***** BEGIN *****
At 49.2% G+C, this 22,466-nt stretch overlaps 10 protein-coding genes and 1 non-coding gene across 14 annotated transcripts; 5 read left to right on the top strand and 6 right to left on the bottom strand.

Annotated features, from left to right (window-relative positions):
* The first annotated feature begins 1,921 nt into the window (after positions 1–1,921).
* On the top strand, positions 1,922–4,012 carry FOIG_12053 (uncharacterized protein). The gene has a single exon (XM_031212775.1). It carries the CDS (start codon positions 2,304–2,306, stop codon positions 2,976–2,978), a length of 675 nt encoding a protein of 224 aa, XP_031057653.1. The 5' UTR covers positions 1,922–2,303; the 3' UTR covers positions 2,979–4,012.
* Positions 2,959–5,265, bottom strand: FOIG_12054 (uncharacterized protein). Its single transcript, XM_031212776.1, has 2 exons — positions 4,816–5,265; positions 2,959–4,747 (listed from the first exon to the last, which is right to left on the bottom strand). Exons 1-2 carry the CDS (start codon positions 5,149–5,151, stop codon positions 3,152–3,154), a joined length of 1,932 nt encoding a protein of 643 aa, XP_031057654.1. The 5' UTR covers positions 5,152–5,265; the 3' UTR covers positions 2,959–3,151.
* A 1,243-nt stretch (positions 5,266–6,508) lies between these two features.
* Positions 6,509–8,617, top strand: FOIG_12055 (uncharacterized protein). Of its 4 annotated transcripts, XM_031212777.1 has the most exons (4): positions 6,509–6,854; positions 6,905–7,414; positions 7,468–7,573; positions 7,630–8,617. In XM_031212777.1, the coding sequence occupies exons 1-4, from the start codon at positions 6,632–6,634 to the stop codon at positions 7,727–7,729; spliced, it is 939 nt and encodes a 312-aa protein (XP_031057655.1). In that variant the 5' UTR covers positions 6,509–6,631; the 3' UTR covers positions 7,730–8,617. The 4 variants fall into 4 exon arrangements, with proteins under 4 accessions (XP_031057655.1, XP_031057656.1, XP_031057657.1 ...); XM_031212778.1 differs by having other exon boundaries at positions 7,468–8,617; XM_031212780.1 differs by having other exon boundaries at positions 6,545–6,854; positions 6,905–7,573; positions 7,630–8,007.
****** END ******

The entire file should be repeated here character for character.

At 49.2% G+C, this 22,466-nt stretch overlaps 10 protein-coding genes and 1 non-coding gene across 14 annotated transcripts; 5 read left to right on the top strand and 6 right to left on the bottom strand.

Annotated features, from left to right (window-relative positions):
* The first annotated feature begins 1,921 nt into the window (after positions 1–1,921).
* On the top strand, positions 1,922–4,012 carry FOIG_12053 (uncharacterized protein). The gene has a single exon (XM_031212775.1). It carries the CDS (start codon positions 2,304–2,306, stop codon positions 2,976–2,978), a length of 675 nt encoding a protein of 224 aa, XP_031057653.1. The 5' UTR covers positions 1,922–2,303; the 3' UTR covers positions 2,979–4,012.
* Positions 2,959–5,265, bottom strand: FOIG_12054 (uncharacterized protein). Its single transcript, XM_031212776.1, has 2 exons — positions 4,816–5,265; positions 2,959–4,747 (listed from the first exon to the last, which is right to left on the bottom strand). Exons 1-2 carry the CDS (start codon positions 5,149–5,151, stop codon positions 3,152–3,154), a joined length of 1,932 nt encoding a protein of 643 aa, XP_031057654.1. The 5' UTR covers positions 5,152–5,265; the 3' UTR covers positions 2,959–3,151.
* A 1,243-nt stretch (positions 5,266–6,508) lies between these two features.
* Positions 6,509–8,617, top strand: FOIG_12055 (uncharacterized protein). Of its 4 annotated transcripts, XM_031212777.1 has the most exons (4): positions 6,509–6,854; positions 6,905–7,414; positions 7,468–7,573; positions 7,630–8,617. In XM_031212777.1, the coding sequence occupies exons 1-4, from the start codon at positions 6,632–6,634 to the stop codon at positions 7,727–7,729; spliced, it is 939 nt and encodes a 312-aa protein (XP_031057655.1). In that variant the 5' UTR covers positions 6,509–6,631; the 3' UTR covers positions 7,730–8,617. The 4 variants fall into 4 exon arrangements, with proteins under 4 accessions (XP_031057655.1, XP_031057656.1, XP_031057657.1 ...); XM_031212778.1 differs by having other exon boundaries at positions 7,468–8,617; XM_031212780.1 differs by having other exon boundaries at positions 6,545–6,854; positions 6,905–7,573; positions 7,630–8,007.